Another 67 patients were exposed to the deadly virus. Cedars-Sinai officials said one of the patients infected with the superbug had died.
The same model duodenoscope was linked to the second outbreak, which occurred from August 2014 to mid-February 2015. California is not the only state where a superbug outbreak occurred following the use of a duodenoscope.
Another superbug outbreak came at Virginia Mason Hospital in Seattle. About 32 patients were infected from 2012 to 2014. Of the patients exposed to the superbug outbreak, 11 died.
Other states including Pennsylvania, Illinois and Florida have reported superbug outbreaks in recent years because of scopes possibly made by Olympus. Because of the outbreaks and lack of FDA action, exposed and infected patients are filing superbug scope lawsuits.
The images captured by the scope are shown on a video monitor where doctors can view them during the procedure. Doctors can retrieve foreign objects with the scope or assist with biopsies.
An endoscope is often used to discover or confirm a diagnosis when other options like a CT scan or MRI are inconclusive. The device is inserted into either a person’s mouth or rectum.
According to the U.S. Centers for Disease Control (CDC), each year about 2 million people become infected with the antibiotic resistant bacteria, and approximately 23,000 of them die from the infection. The term “superbug” is often used to refer to CRE, a subgroup of Enterobacteriaceae bacteria that are hard to treat.
Like most bacteria, the superbug bacteria mutates as it multiplies. Unfortunately, this bacterium mutates in a particular way which makes it a superbug. Carbapenem, a type of antibiotic, is generally used to treat severe cases of infection, although CRE is resistant to carbapenem. According to the Centers for Disease Control and Prevention, CRE cases are on the rise.
Healthy individuals are not at risk for acquiring a superbug infection. Instead, certain individuals are at risk for acquiring the superbug, including:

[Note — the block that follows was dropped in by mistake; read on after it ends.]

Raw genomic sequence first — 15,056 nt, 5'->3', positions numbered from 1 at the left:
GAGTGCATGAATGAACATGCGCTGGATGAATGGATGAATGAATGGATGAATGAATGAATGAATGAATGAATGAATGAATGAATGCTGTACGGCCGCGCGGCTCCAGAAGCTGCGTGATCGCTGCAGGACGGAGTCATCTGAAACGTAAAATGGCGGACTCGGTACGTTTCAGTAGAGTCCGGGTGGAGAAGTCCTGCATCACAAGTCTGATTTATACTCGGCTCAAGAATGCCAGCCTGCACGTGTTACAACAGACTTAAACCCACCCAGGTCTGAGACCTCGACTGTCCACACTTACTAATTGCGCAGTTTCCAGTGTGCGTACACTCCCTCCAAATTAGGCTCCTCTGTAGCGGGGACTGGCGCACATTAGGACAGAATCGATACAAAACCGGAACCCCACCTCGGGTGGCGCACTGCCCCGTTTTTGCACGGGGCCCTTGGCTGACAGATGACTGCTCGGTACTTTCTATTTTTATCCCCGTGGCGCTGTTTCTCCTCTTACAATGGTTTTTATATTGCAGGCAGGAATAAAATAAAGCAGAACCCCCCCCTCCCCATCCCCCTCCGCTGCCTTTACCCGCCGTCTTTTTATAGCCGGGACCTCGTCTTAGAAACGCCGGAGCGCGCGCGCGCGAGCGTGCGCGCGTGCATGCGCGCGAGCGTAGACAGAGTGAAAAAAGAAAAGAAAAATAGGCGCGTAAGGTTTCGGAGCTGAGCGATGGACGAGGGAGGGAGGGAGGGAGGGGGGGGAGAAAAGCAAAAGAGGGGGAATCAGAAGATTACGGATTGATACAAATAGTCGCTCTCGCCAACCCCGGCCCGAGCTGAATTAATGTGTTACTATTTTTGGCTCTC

Those who have undergone an endoscopic retrograde cholangiopancreatography, where a duodenoscope is used, are potentially at risk. This especially applies to patients for whom CRE was present on the device.
Exposure to CRE most often occurs via person-to-person contact in healthcare settings like nursing homes and hospitals.
Symptoms of CRE superbug infection depends on the organ it infects. For instance, if the kidney is infected, a person may have flank pain. In other patients, an unexplained high fever may be the signaling symptom. But a fever is considered a vague symptom, and one trick in diagnosing a superbug is that its vague symptoms resemble those of non-CRE infections.
|Symptoms of CRE superbug infection|
|Severe urinary tract infection||Severe pneumonia|
|High fever||Isolating organisms (resistant to any antibiotics)|
About 40 to 50 percent of people with a CRE infection die because it is so complicated to treat. In fact, medical experts said it can be harder to treat than other notoriously virulent infections, including MRSA, Clostridium difficile and C. difficile (C. diff). Doctors typically use older antibiotics to treat CRE. New studies show a combination of drugs shows a small improvement in survival.
CRE overwhelms the body. Bacteria spread throughout the body over a period of a couple days to a few weeks. Since the individual is already ill, it worsens their health. Often, the infection is one of many things contributing to infected patients’ deaths.